Professor Astour’s paper discussed the alleged philological relationship between the hapiru mentioned in the el-Amarna tablets and the word “Hebrews,” ‘ibr
Moreover, Astour concluded that the hapiru were not lawless elements outside society, but were Bedouin seminomads who infiltrated cultivated territory. This phenomenon has been observed for millennia in Near Eastern society, he said. Anson Rainey agrees with Astour that ‘ibr
David Ussishkin discussed the puzzling absence of fortification walls at major Canaanite cities in the Late Bronze Age—the period just prior to Israel’s emergence in Canaan. In the Middle Bronze Age, massive fortification walls buttressed by huge earthen glacis were common in Canaan. But despite intensive excavation, no Late Bronze fortification walls have been found at Hazor, Megiddo, Lachish or Gezer. The site of Gezer presents a special case. There, Gezer’s excavator, William Dever, now of the University of Arizona, and formerly director of the William F. Albright 062Institute of Archaeological Research in Jerusalem, contends that the famous outer wall of Gezer was in fact built in the Late Bronze Age, although it was re-used in the Iron Age.b His conclusion was disputed by a number of prominent archaeologists. So Dever went back to Gezer for a short season in 1984, specifically to determine the date of the construction of Gezer’s outer wall. Dever found what he considered decisive evidence that his earlier conclusion was correct. Ussishkin still disagrees, however. The outer wall at Gezer, Ussishkin believes, was most probably built much later, in the Iron Age. Dever’s recent excavation has also failed to convince a number of other archaeologists, including Bar-Ilan’s highly regarded Israel Finkelstein. According to Ussishkin, unquestioned Egyptian hegemony of Canaan in the Late Bronze Age accounts for the fact that fortification walls were not constructed at these sites in the Late Bronze Age.
Despite the intellectual excitement of the Tell el-Amarna symposium, serious program deficiencies left many participants frustrated and exhausted. Basically, the planners of the symposium started from the wrong direction. They began with the call for papers, instead of imposing a structure on the presentations. Virtually everyone who responded to the call for papers was allowed to present one.
The result: too many poor papers by junior scholars crowding out papers by senior scholars. Each presenter was given the same 25 minutes—whether Ph.D. candidate or a doyen. Many of the younger scholars were brilliant and well worth listening to; the next generation looks promising. But clearly they lack the scope and range of mature scholars who dominate their respective disciplines.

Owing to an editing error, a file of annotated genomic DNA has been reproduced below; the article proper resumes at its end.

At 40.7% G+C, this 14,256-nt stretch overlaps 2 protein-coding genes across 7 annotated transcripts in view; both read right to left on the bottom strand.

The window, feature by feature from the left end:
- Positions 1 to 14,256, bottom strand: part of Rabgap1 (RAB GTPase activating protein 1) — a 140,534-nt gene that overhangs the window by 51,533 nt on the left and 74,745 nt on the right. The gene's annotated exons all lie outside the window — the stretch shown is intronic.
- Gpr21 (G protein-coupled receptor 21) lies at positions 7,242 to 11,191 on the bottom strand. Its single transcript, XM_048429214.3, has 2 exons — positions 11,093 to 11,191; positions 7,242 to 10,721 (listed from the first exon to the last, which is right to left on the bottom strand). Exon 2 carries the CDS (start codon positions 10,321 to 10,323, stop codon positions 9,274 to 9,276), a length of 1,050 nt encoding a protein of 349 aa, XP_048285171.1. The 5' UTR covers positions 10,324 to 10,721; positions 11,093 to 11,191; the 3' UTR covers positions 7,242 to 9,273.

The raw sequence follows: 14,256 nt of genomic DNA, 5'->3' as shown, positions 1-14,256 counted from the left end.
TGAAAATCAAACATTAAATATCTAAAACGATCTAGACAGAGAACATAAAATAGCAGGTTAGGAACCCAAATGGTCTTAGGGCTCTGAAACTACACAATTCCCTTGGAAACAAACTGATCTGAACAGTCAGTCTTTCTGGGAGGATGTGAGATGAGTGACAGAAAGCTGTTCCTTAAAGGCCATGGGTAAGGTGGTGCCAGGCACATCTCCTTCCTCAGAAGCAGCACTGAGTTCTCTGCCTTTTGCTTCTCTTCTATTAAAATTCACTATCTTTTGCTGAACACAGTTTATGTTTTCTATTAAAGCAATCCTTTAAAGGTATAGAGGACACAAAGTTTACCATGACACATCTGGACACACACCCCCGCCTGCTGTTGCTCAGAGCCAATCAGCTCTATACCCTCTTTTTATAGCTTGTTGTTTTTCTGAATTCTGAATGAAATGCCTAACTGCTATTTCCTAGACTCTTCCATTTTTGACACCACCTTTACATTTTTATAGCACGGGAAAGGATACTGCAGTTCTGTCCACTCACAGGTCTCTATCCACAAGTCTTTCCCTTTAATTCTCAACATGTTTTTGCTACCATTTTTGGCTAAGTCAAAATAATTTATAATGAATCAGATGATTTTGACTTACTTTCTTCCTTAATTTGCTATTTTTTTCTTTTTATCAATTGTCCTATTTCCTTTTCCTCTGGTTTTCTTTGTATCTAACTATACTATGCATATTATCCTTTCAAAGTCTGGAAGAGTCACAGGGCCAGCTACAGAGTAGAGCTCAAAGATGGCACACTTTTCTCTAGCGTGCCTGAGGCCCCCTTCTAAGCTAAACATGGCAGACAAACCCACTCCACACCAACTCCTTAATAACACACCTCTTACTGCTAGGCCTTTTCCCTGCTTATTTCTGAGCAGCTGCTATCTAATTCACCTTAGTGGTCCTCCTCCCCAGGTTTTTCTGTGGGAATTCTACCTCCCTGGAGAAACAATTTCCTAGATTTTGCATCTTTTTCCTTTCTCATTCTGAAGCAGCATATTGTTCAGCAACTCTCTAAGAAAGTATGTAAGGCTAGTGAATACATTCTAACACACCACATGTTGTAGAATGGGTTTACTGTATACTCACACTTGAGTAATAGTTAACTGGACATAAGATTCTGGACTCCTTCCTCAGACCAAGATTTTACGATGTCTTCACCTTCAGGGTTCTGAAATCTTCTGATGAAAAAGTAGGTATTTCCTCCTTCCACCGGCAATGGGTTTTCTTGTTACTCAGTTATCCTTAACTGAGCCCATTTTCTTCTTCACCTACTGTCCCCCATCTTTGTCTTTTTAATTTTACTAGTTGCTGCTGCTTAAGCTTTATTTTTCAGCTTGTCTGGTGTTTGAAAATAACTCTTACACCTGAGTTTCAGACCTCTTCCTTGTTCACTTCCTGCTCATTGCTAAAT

Because each presentation was limited to 25 minutes, there was rarely an opportunity for questions and never an opportunity for public discussion and exchange of ideas.
Because so many papers were accepted, they had to be presented back to back—55 of them in a 50-hour period. Some talks were given as early as 8:30 in the morning; others began as late as 9:35 p.m. Coffee breaks were limited to five and ten minutes; lunch to 55 minutes. With little charm, Oriental Institute director Janet Johnson “warned” the presenters in her brief welcome that the time limits would be observed “ruthlessly”—and they were!
The only real break in the 50-hour marathon was the presidential banquet at which retiring Middle West AOS President Gordon Young of Purdue University presented a thoughtful, ruminative talk on the broadest of subjects, “On History and the Ancient Near East.”
The program was deficient in another respect, probably also the result of organizing it on the basis of responses to the call for papers: There were no comprehensive papers framing the major sub-subjects of the conference. For example, not a single paper discussed the overall archaeology and history of excavation of el-Amarna.
Based on my experience at the conference, I am prepared to defend the proposition that no human being can sit through 55 lectures (excluding the banquet) in 50 hours. But I’m glad I tried. It was stimulating and insightful, even if grueling and exhausting. It would have been far better, however, if, instead of ruthlessly limiting the time of each speaker to 25 minutes, the sponsors had cut the number of papers by junior scholars; this would have allowed time for a variety of formats, including major addresses, panel discussions, papers with responses, and question periods, as well as time for a few more comprehensive papers providing everyone with a framework within which to place the more specialized papers.
The conference papers, edited by Barry Beitzel of Trinity Evangelical Divinity School and Gordon Young, will be published by Jim Eisenbraun. The effort in producing this volume will be enormous and the profession must be grateful to the editors. I was amazed to learn that Jim Eisenbraun will be able to publish a scholarly tome like this without a financial subvention—a tribute to the efficiency of free enterprise and to a dedicated entrepreneur.
The Middle West Branch of the American Oriental Society (AOS) has hit on a marvelous idea. Every couple of years, it devotes its annual meeting—a two-day affair—to a particular archaeological site that has produced an important ancient archive. Then the papers delivered at the meeting are collected in a published volume. In 1979, the meeting was devoted to Ugarit, an ancient city on the Syrian coast that produced a 14th- to 13th-century B.C. cuneiform archive in a Canaanite language known to scholars as Ugaritic.a The book that resulted from that meeting, Ugarit in Retrospect, was published by Eisenbrauns in […]